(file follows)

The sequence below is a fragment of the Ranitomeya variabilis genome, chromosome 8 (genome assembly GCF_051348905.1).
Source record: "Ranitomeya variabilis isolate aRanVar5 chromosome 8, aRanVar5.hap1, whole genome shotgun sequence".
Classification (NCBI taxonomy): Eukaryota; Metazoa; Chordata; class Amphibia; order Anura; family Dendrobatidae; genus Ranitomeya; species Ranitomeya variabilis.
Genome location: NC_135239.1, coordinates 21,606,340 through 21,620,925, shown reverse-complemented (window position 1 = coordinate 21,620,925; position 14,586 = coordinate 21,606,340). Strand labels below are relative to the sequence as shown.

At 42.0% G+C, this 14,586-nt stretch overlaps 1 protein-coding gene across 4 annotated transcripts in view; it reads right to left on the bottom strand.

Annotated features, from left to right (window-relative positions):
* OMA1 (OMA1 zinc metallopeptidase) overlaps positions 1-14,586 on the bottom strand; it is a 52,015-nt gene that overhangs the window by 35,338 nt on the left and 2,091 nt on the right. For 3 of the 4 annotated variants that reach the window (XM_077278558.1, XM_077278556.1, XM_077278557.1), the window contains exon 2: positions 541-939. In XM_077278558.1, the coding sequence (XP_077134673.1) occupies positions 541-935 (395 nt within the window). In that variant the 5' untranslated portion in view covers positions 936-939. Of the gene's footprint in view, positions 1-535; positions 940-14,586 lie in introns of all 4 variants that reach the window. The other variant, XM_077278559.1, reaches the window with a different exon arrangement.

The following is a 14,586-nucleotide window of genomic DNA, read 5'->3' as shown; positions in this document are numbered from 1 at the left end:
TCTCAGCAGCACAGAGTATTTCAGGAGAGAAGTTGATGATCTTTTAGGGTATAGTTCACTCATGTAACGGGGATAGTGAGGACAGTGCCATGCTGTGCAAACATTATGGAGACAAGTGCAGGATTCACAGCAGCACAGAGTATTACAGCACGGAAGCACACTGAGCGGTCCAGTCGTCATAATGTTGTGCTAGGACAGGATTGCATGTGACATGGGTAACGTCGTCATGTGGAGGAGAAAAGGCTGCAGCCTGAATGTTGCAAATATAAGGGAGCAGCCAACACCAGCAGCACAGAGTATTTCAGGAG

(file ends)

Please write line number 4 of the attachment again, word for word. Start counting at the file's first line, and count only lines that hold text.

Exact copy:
Genome location: NC_135239.1, coordinates 21,606,340 through 21,620,925, shown reverse-complemented (window position 1 = coordinate 21,620,925; position 14,586 = coordinate 21,606,340). Strand labels below are relative to the sequence as shown.